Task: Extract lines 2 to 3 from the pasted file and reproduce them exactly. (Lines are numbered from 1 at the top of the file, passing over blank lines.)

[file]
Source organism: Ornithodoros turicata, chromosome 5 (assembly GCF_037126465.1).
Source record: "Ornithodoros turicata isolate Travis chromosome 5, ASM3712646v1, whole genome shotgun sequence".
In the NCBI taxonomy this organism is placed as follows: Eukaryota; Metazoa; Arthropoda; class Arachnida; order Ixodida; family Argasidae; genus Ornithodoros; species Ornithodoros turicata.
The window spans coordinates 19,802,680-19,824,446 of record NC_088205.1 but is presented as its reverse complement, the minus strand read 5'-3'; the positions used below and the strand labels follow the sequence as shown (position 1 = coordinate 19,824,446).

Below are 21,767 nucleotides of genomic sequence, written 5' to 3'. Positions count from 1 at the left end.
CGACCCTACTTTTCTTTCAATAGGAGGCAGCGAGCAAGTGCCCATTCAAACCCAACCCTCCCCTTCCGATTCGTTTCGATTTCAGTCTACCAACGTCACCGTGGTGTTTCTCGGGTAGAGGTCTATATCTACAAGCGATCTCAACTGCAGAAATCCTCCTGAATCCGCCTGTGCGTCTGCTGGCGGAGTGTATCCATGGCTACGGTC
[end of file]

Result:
Source record: "Ornithodoros turicata isolate Travis chromosome 5, ASM3712646v1, whole genome shotgun sequence".
In the NCBI taxonomy this organism is placed as follows: Eukaryota; Metazoa; Arthropoda; class Arachnida; order Ixodida; family Argasidae; genus Ornithodoros; species Ornithodoros turicata.